New paper from Howard D. White
ishaikev at MAIL.RU
Sat Jan 14 01:28:57 EST 2012
maybe you coul send me your this paper?
14 января 2012, 04:42 от Howard White <whitehd at DREXEL.EDU>:
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> Relevance Theory and Citations
> Journal of Pragmatics (November 2011), 43 (14), pg. 3345-3361
> Howard D. White
> College of Information Science and Technology
> Drexel University
> Philadelphia, PA 19104 USA
> Relevance theory (RT) holds that the relevance of communications is determined by their cognitive effects and the effort needed to process them. The evidence is usually drawn from dialogues between speakers and hearers. Self-communing scholars and scientists afford a new source of real-world evidence as they cite various works over time. Authors cite works with the intention of strengthening their claims in context—a cognitive effect for them as well as for readers—and the works they choose to cite most frequently are found through least-effort behavior. Indicators of least effort include heavy reliance on self-citation, re-citation of a limited number of acquaintances and orienting figures known through reading, and the use of closely related vocabulary across texts. Such practices produce the power-law distributions of citations and terms that are ubiquitous in bibliometrics. These distributions accord well with the claimed universality of RT's Cognitive Principle on maximization of relevance. Authors maximize the relevance of citations for themselves, then optimize those citations for readers under the Communicative Principle. Examples are drawn from a set of course readings, the citation records of three authors, and word-association data. Major tenets of RT have considerable power in explaining various findings from citation research.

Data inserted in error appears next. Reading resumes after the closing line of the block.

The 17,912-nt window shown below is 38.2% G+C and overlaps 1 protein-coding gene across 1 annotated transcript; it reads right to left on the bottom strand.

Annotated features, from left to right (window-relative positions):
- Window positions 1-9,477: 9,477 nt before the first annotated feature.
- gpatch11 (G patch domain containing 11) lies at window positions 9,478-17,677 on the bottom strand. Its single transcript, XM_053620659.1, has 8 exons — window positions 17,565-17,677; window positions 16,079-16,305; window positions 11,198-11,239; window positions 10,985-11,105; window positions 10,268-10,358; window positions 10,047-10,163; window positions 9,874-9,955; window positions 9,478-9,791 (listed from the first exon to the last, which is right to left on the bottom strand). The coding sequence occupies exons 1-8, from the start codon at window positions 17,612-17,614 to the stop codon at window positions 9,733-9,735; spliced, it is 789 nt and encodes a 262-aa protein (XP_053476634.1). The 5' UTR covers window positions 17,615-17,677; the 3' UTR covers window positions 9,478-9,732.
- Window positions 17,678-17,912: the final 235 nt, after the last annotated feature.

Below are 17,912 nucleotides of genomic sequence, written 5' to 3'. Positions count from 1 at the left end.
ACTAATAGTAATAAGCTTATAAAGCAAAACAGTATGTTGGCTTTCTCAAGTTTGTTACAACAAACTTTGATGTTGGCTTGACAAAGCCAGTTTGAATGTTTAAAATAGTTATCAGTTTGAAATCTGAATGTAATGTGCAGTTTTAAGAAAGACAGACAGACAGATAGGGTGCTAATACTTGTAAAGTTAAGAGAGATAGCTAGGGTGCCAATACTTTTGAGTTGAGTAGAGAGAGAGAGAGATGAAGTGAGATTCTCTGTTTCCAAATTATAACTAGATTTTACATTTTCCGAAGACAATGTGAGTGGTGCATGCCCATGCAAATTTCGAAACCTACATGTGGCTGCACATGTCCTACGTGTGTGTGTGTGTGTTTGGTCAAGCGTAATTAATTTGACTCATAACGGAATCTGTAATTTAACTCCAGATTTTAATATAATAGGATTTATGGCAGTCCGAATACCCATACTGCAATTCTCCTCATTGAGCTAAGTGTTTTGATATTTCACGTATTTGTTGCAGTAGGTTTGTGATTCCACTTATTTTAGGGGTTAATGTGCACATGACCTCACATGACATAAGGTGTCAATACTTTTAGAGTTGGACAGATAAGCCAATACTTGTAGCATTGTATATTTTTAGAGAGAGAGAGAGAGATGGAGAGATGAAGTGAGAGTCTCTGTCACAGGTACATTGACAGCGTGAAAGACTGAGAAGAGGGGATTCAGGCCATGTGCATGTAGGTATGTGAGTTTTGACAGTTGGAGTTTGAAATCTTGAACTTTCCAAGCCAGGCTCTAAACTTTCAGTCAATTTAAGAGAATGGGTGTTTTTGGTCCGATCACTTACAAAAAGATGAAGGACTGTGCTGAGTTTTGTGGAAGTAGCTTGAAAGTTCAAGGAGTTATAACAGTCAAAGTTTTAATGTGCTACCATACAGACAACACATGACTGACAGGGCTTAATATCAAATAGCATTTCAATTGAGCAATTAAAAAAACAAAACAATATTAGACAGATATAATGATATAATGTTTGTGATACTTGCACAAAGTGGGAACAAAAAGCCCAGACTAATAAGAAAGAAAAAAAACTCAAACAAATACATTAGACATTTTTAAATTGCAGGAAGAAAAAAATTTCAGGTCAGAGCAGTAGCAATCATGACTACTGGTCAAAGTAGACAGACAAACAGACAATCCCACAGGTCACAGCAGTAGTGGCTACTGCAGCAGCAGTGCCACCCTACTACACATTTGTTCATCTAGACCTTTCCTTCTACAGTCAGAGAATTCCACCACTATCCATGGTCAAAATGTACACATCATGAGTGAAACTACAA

> Authors | Bibliometrics | Cognitive effects | Least-effort behavior | Maximal and optimal relevance | Term frequencies
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